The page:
There is a kind of genius in writing the savage review. Sometimes they become assessments of an artist that endure long after the works critiqued have faded from popular memory. The former New York Times chief book critic Michiko Kakutani (once called “the Queen of Mean”) described The Discomfort Zone, a memoir by Jonathan Franzen, as “an odious portrait of the artist as a young jackass: petulant, pompous, obsessive, selfish and overwhelmingly self-absorbed.” The great British theater critic and writer Kenneth Tynan said the rugged and proudly unsophisticated actor Anthony Quinn, “always acts as if he were wearing a suit for the first time.” And then there is Times movie critic A.O. Scott writing about Transformers: Dark of the Moon in 2011: “I can’t decide if this movie is so spectacularly, breathtakingly dumb as to induce stupidity in anyone who watches, or so brutally brilliant that it disarms all reason. What’s the difference?”
Fast forward to 2022 for an addition to this distinguished group. When the odious son-in-law of a vile president pens his reflections on his time in public service, someone must step forward. We are lucky it was Dwight Garner. He read the 492 pages of Breaking History: A White House Memoir. And then he wrote about it so decisively that none of us have to endure the slog.
As anyone who has paid the most remote attention to the onslaught of books by former Trump enablers knows, the appearance of this book was notable mostly because Kushner was the most insidery of insiders: a close adviser on weighty matters—supply chains! Mid-East Peace!— and the husband of the president’s favorite child. Plus, he went to Harvard! Surely there would be important insights on power, thoughtful policy reflections, and maybe even some yummy nuggets from chez Kushner.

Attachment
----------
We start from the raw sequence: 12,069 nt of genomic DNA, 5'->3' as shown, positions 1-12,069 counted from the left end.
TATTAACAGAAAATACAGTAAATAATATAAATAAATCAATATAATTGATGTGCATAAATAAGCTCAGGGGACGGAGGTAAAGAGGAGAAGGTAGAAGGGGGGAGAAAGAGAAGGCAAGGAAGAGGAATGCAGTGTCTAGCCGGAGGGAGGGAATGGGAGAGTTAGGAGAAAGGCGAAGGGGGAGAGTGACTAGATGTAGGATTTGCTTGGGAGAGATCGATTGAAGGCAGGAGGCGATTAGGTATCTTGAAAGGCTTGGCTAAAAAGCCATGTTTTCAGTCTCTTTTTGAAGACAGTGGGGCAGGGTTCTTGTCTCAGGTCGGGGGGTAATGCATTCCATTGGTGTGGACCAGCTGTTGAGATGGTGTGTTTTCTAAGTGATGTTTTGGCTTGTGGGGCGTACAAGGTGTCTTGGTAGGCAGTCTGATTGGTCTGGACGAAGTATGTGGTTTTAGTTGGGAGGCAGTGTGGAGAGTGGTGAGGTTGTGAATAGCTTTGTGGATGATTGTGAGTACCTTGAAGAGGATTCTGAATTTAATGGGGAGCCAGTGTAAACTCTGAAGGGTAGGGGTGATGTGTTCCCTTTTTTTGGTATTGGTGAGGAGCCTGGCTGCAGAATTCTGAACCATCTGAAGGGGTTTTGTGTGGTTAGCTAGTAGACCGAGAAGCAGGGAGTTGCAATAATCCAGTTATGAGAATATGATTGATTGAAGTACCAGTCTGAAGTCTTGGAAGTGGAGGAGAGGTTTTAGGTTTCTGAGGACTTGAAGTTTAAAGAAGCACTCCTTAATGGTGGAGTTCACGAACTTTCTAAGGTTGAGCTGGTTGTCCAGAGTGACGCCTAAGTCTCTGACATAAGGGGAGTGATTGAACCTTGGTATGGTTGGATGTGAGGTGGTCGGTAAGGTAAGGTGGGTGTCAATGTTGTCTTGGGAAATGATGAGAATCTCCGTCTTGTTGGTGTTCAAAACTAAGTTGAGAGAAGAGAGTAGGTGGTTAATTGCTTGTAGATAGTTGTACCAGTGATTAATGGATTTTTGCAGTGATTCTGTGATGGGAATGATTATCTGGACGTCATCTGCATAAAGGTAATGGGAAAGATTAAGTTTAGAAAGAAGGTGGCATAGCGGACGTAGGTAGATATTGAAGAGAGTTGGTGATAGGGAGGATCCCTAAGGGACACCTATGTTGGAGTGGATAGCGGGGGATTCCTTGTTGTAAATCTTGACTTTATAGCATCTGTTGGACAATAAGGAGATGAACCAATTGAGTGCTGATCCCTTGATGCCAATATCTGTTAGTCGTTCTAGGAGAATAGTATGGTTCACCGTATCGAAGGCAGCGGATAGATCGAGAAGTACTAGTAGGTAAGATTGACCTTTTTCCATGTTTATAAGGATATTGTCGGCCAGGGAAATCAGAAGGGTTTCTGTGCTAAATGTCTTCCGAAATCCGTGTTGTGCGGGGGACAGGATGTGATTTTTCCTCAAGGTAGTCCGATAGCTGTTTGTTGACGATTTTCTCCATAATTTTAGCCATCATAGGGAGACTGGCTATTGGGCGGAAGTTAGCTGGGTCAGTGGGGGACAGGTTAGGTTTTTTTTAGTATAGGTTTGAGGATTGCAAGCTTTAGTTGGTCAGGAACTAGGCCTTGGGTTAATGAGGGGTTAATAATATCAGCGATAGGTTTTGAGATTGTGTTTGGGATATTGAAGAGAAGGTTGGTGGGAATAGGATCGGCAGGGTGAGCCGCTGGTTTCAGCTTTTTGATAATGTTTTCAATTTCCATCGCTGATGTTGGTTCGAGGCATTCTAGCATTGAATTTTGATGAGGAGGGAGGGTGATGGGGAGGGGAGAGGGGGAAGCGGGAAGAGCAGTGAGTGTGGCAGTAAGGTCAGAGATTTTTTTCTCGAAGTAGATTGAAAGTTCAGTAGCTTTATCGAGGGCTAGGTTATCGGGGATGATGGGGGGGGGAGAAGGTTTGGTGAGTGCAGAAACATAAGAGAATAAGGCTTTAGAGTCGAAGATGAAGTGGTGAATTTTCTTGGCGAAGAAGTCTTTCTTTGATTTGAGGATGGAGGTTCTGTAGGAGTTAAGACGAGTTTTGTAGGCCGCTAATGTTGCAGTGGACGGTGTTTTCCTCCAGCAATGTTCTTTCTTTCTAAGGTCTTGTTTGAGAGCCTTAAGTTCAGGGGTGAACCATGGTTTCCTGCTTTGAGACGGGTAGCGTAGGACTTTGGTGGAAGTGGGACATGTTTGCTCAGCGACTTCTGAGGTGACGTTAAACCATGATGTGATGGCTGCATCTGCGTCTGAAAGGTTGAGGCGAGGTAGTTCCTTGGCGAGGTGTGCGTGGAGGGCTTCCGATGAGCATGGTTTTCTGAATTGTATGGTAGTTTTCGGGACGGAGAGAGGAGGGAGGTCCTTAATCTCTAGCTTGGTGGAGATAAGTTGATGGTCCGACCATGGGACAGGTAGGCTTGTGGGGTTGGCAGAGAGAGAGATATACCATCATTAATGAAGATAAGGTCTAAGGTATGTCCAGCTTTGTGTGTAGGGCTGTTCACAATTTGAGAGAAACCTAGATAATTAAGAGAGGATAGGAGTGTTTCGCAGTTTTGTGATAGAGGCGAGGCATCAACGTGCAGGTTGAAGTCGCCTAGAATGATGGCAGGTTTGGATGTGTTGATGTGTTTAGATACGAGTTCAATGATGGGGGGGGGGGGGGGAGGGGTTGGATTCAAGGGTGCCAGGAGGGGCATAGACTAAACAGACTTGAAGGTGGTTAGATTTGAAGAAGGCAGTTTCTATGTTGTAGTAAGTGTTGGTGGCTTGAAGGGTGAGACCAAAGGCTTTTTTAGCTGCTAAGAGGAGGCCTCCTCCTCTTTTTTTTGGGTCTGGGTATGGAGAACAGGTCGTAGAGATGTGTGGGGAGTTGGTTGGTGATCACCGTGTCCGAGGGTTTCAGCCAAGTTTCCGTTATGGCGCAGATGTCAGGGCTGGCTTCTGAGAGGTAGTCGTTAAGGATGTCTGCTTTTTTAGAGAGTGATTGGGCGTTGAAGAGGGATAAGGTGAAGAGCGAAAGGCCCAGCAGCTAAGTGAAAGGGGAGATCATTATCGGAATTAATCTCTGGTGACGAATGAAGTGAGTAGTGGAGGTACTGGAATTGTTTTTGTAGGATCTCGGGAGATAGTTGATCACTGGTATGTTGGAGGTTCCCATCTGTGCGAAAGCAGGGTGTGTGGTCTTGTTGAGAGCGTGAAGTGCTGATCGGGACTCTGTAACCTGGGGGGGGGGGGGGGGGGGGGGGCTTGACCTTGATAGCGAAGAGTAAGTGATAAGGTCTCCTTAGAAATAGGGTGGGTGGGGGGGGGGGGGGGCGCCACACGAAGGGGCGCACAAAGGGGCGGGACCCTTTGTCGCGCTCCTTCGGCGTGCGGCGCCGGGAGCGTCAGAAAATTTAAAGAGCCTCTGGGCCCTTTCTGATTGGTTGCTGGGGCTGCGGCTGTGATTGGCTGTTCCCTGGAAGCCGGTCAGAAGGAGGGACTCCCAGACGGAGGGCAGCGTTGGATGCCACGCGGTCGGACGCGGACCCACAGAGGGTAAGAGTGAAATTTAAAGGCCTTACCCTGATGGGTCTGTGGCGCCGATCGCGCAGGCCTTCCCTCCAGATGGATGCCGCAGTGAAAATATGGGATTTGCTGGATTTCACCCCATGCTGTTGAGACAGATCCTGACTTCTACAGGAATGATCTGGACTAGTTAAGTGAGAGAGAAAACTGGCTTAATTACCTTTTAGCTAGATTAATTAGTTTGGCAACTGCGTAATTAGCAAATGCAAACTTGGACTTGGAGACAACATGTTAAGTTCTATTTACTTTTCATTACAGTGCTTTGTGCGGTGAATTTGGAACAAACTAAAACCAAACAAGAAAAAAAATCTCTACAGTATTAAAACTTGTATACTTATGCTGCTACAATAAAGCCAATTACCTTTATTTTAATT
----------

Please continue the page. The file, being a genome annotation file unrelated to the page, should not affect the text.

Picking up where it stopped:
Instead, as Garner so elegantly put it:
This book is like a tour of a once majestic 18th-century wooden house, now burned to its foundations, that focuses solely on, and rejoices in, what’s left amid the ashes: the two singed bathtubs, the gravel driveway and the mailbox. Kushner’s fealty to Trump remains absolute. Reading this book reminded me of watching a cat lick a dog’s eye goo.
What is so genius about this image? The answer, as with nearly all great brief sentences, is both literal and symbolic. Who among us has had the distinct pleasure of actually watching a cat lick a dog’s eye goo? As the proud owner, for many years, of three cats and one dog, this moment has eluded me. How preternaturally chill (or ancient) must both animals in this peaceable kingdom be to play their assigned roles? And yet, you can just see it: The sandpaper tongue, the icky ooze slightly hardened. The service of one subordinate but generally pristine beast to its sloppy comrade. Which is, I suppose, where the literal becomes symbolic: the sleek feline Jared eager to attend to his master, performing even the most debased act with submissive eager attention.
But Garner, the consummate professional, knows that literary criticism requires a focus on the elements of the work under consideration. Sharpening his skewer, he sets to work.
- The tone: “college admissions essay. Typical sentence: ‘In an environment of maximum pressure, I learned to ignore the noise and distractions and instead to push for results that would improve lives.’”
- The language: “Every political cliché gets a fresh shampooing.”
- The writer’s self-awareness: “Kushner, poignantly, repeatedly beats his own drum. He recalls every drop of praise he’s ever received; he brings these home and he leaves them on the doorstep. ” (The “poignantly” is worth many bonus points here. )
- The allusions to other works: “If Kushner can recall a professor or a book that influenced him while in Cambridge, he doesn’t say.”
- The character development: “Once in the White House, Kushner became Little Jack Horner, placing a thumb in everyone else’s pie, and he wonders why he was disliked.”
Yes, it would be easy to pluck one of these writerly jewels after another out of this review, but these are just a few to demonstrate the worthiness of Garner’s heroic status. In the end, this review may gain the immortality of Dorothy Parker, writing as the “Constant Reader” in the New Yorker. In her October 12, 1928 review of The House at Pooh Corner, she described her experience of reading the book as one that Garner might relate to over a hundred years later: “Tonstant Weader fwowed up.”